Syrien UN-Kontrolleure überprüfen Vorwürfe zu GiftgasangriffImage: Reuters/Mohammad Abdullah
Searching for the truth
Nils Naumann / cb
September 4, 2013
The US government, France and the German intelligence service all agree that Syrian President Assad's troops used chemical weapons. But how can they be so sure? Critics say there's no definite proof.
The pictures show dozens of bodies, children's among them, lying motionless on the floor of an improvised hospital room. Other people are shaking and gaping for breath. Those are the pictures of August 21, of the alleged chemical weapons attack in Syria's capital, Damascus. Syrian opposition supporters have posted them on the Internet and they were also globally distributed by news websites, TV stations and newspapers.
But what really happened that night? The US government and France are completely certain: it was an attack against the Syrian people with chemical weapons. German Chancellor Angela Merkel also said in parliament on Tuesday (03.09.2013), "There is no doubt that international law has been egregiously violated through the cruel use of chemical weapons."
UN-inspection takes time
This certainty comes at a time when the UN's chemical weapons experts haven't taken a stance yet. Their report has not yet been released as samples taken in Damascus are being evaluated.
"You can't do the analysis in two or three days," said Ralf Trapp, a chemical weapons expert at the Organization for the Prohibition of Chemical Weapons. "The quality standards are extremely high. Small mistakes can render the entire report worthless."
Trapp said he expects the analysis of the samples to take two to three weeks.
That's why Jan van Aken, a Left Party politician who previously worked as a biological weapons expert for the United Nations, thinks it's too early to make decisions: "My gut feeling tells me it probably was a chemical weapons attack, but the final, definitive evidence still hasn't presented itself."
Van Aken is in favor of waiting for the UN inspectors' report before taking action on Syria. "The important thing about the United Nations is that they have a secure chain from taking the samples to evaluating them at the lab," he said, adding that all parties can monitor that chain. "With this process, we get to a final result that the parties find credible. If this chain wasn't as easily observable, I wouldn't trust a sample."
Thus, he said he doesn't trust the samples that were presented as proof by the United States because such samples could have been manipulated.
Who is behind the attack?
For the United States and France, however, it's clear that a chemical weapons attack occurred. Both countries also say Syrian President Bashar al-Assad was behind the attack. US Secretary of State John Kerry cited "clear and conclusive" evidence for that. He claimed US intelligence agencies examined all the facts and knew how the events went down. According to US statements, 1,429 people were killed in the attack, at least 426 of them children.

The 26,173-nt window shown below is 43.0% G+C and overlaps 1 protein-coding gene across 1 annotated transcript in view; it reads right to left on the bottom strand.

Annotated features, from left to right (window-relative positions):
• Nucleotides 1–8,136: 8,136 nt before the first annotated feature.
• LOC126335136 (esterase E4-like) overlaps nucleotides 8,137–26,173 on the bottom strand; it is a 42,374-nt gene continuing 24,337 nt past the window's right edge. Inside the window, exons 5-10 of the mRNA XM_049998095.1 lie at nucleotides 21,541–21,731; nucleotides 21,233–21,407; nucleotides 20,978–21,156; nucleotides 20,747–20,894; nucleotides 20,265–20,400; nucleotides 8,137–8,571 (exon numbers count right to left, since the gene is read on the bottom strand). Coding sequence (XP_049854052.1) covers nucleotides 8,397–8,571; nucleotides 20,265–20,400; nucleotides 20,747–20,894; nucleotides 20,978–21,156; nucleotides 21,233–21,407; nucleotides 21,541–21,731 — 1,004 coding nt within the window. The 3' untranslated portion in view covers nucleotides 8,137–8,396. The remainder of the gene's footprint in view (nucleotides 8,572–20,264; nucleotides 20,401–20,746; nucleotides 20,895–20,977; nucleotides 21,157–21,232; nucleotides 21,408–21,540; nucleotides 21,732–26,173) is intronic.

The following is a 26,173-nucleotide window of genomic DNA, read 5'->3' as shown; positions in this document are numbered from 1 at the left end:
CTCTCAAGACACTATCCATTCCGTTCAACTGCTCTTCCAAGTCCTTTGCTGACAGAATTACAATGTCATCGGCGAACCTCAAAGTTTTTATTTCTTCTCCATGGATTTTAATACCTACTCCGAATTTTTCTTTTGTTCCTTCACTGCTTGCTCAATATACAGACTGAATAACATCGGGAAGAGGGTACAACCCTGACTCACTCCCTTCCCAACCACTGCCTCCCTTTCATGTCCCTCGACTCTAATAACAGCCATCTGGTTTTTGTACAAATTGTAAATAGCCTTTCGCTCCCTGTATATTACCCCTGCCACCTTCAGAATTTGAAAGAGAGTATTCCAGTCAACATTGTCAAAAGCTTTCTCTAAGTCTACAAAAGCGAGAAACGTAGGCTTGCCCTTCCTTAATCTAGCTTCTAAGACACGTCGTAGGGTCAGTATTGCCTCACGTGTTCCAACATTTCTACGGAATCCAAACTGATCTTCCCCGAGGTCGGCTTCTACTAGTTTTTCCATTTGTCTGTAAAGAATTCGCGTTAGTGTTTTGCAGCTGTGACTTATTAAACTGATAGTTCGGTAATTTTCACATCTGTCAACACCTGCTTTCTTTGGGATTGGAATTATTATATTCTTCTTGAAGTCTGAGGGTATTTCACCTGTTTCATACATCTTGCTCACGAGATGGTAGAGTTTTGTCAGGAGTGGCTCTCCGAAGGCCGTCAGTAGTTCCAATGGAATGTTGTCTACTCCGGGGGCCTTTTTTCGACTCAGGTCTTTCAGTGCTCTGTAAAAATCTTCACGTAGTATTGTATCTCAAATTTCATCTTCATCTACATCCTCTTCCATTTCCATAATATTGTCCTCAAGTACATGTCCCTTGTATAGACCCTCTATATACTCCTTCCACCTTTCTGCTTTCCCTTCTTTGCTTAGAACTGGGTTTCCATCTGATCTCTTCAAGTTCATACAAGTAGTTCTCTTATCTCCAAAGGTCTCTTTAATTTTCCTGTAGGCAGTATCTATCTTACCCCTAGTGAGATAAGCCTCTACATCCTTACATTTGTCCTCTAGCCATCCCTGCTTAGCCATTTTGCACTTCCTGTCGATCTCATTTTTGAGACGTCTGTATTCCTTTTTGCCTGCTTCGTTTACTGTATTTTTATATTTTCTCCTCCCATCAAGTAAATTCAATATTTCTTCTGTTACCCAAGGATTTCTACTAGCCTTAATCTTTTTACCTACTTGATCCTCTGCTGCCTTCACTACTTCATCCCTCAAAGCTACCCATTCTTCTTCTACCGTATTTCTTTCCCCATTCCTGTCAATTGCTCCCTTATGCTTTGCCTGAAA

As proof, the US representatives said they had knowledge gained via air-reconnaissance and wiretapping. In addition, there are reports from medical personnel, eye-witness-reports and statements from "highly trustworthy" NGOs, the US said.
Former weapons inspector van Aken remained skeptical. He said there is not one real piece of evidence in Kerry's report: "That's the thinnest thing I've seen in a long time." He called it a collection of assumptions and assertions.
One example van Aken pointed out is the recording of a conversation with a high-ranking Assad official, in which the man allegedly admits to the attack. This tape is not publically accessible, van Aken said, and can't be verified.
He also doesn't believe in the American and French line of reasoning that purports only Assad's troops had the capacity for a chemical weapons attack.
"There were renegades from the Syrian army who could have taken chemical weapons along," van Aken said. "Army bases and weapon arsenals were taken by rebels, who then had plenty of opportunities to get their hands on these weapons."
Using the weapons isn't hugely complicatedly, according to the Left politician: "Those are artillery grenades, you put them in mortars and you fire them."
Justice takes time
The German intelligence agency for foreign affairs (BND) apparently believes that Assad is behind the alleged chemical-weapons-attack, according to the online version of the newsmagazine "Der Spiegel." The website reported that BND head Gerhard Schindler told selected parliament representatives that definitive proof was missing, but that after an in-depth analysis his organization believed that the Assad regime was the perpetrator.
According to the website, the BND has recorded a conversation between a leading member of the Lebanese Hezbollah and the Iranian embassy. In this conversation, the Hezbollah leader allegedly mentioned that the regime, which Hezbollah supports, initiated the attack.
But this, too, is only "very flimsy evidence," van Aken said. "Why should a Hezbollah leader know something about an attack with chemical weapons in Syria? He probably only made assumptions on the phone."
The Left Party politician said he doesn't reject the possibility that Assad is behind the chemical weapons attack, "I'm only saying it's just as possible that the rebels did it." Van Aken added that the use of chemical weapons should be ostracized and prosecuted. "But for this, you need to get your hands on the truly guilty party and put them in front of a judge. And if it takes 15 years, then it takes 15 years."